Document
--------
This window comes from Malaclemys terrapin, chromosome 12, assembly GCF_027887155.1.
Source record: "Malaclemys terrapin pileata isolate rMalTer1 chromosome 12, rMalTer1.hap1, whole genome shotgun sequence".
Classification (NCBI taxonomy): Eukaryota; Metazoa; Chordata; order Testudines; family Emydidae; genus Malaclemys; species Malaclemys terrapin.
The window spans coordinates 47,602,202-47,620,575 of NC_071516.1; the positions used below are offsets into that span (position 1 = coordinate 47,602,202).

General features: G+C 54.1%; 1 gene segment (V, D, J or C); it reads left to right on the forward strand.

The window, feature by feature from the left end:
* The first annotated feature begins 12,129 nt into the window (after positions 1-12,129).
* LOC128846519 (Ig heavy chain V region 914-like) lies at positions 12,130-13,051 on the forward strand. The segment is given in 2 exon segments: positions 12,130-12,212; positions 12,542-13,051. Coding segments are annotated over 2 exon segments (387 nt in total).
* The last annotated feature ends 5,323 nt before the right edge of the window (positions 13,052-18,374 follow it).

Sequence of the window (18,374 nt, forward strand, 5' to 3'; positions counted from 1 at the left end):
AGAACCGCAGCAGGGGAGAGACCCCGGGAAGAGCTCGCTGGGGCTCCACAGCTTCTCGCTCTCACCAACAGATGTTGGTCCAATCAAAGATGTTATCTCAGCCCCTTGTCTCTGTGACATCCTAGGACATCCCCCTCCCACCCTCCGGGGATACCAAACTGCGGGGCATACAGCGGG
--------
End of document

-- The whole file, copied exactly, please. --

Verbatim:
This window comes from Malaclemys terrapin, chromosome 12, assembly GCF_027887155.1.
Source record: "Malaclemys terrapin pileata isolate rMalTer1 chromosome 12, rMalTer1.hap1, whole genome shotgun sequence".
Classification (NCBI taxonomy): Eukaryota; Metazoa; Chordata; order Testudines; family Emydidae; genus Malaclemys; species Malaclemys terrapin.
The window spans coordinates 47,602,202-47,620,575 of NC_071516.1; the positions used below are offsets into that span (position 1 = coordinate 47,602,202).

General features: G+C 54.1%; 1 gene segment (V, D, J or C); it reads left to right on the forward strand.

The window, feature by feature from the left end:
* The first annotated feature begins 12,129 nt into the window (after positions 1-12,129).
* LOC128846519 (Ig heavy chain V region 914-like) lies at positions 12,130-13,051 on the forward strand. The segment is given in 2 exon segments: positions 12,130-12,212; positions 12,542-13,051. Coding segments are annotated over 2 exon segments (387 nt in total).
* The last annotated feature ends 5,323 nt before the right edge of the window (positions 13,052-18,374 follow it).

Sequence of the window (18,374 nt, forward strand, 5' to 3'; positions counted from 1 at the left end):
AGAACCGCAGCAGGGGAGAGACCCCGGGAAGAGCTCGCTGGGGCTCCACAGCTTCTCGCTCTCACCAACAGATGTTGGTCCAATCAAAGATGTTATCTCAGCCCCTTGTCTCTGTGACATCCTAGGACATCCCCCTCCCACCCTCCGGGGATACCAAACTGCGGGGCATACAGCGGG